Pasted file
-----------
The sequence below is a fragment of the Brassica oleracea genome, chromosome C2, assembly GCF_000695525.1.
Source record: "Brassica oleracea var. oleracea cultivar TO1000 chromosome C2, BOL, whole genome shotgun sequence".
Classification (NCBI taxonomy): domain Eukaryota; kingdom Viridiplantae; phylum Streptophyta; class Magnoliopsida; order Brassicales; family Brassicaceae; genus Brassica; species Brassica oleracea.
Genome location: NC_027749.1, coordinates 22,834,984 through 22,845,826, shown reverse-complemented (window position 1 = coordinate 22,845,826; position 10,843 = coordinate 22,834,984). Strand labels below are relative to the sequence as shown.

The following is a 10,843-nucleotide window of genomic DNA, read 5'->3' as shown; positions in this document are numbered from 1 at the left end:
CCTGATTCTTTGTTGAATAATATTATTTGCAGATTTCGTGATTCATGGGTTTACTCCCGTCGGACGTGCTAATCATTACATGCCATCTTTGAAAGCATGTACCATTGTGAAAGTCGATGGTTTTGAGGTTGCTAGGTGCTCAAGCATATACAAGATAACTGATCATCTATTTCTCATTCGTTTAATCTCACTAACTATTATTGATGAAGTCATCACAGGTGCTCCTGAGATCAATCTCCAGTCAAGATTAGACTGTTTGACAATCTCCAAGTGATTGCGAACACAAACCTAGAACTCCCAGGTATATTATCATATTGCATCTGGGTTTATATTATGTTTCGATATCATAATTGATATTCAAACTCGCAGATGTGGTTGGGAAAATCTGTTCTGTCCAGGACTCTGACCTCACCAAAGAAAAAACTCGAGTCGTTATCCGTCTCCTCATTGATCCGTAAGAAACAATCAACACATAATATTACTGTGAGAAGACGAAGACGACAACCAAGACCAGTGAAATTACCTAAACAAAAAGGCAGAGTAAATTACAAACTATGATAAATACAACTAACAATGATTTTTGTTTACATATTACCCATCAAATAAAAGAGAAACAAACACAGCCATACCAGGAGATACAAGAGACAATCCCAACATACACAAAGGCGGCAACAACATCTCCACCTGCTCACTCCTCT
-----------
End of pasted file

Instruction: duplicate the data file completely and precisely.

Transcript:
The sequence below is a fragment of the Brassica oleracea genome, chromosome C2, assembly GCF_000695525.1.
Source record: "Brassica oleracea var. oleracea cultivar TO1000 chromosome C2, BOL, whole genome shotgun sequence".
Classification (NCBI taxonomy): domain Eukaryota; kingdom Viridiplantae; phylum Streptophyta; class Magnoliopsida; order Brassicales; family Brassicaceae; genus Brassica; species Brassica oleracea.
Genome location: NC_027749.1, coordinates 22,834,984 through 22,845,826, shown reverse-complemented (window position 1 = coordinate 22,845,826; position 10,843 = coordinate 22,834,984). Strand labels below are relative to the sequence as shown.

The following is a 10,843-nucleotide window of genomic DNA, read 5'->3' as shown; positions in this document are numbered from 1 at the left end:
CCTGATTCTTTGTTGAATAATATTATTTGCAGATTTCGTGATTCATGGGTTTACTCCCGTCGGACGTGCTAATCATTACATGCCATCTTTGAAAGCATGTACCATTGTGAAAGTCGATGGTTTTGAGGTTGCTAGGTGCTCAAGCATATACAAGATAACTGATCATCTATTTCTCATTCGTTTAATCTCACTAACTATTATTGATGAAGTCATCACAGGTGCTCCTGAGATCAATCTCCAGTCAAGATTAGACTGTTTGACAATCTCCAAGTGATTGCGAACACAAACCTAGAACTCCCAGGTATATTATCATATTGCATCTGGGTTTATATTATGTTTCGATATCATAATTGATATTCAAACTCGCAGATGTGGTTGGGAAAATCTGTTCTGTCCAGGACTCTGACCTCACCAAAGAAAAAACTCGAGTCGTTATCCGTCTCCTCATTGATCCGTAAGAAACAATCAACACATAATATTACTGTGAGAAGACGAAGACGACAACCAAGACCAGTGAAATTACCTAAACAAAAAGGCAGAGTAAATTACAAACTATGATAAATACAACTAACAATGATTTTTGTTTACATATTACCCATCAAATAAAAGAGAAACAAACACAGCCATACCAGGAGATACAAGAGACAATCCCAACATACACAAAGGCGGCAACAACATCTCCACCTGCTCACTCCTCT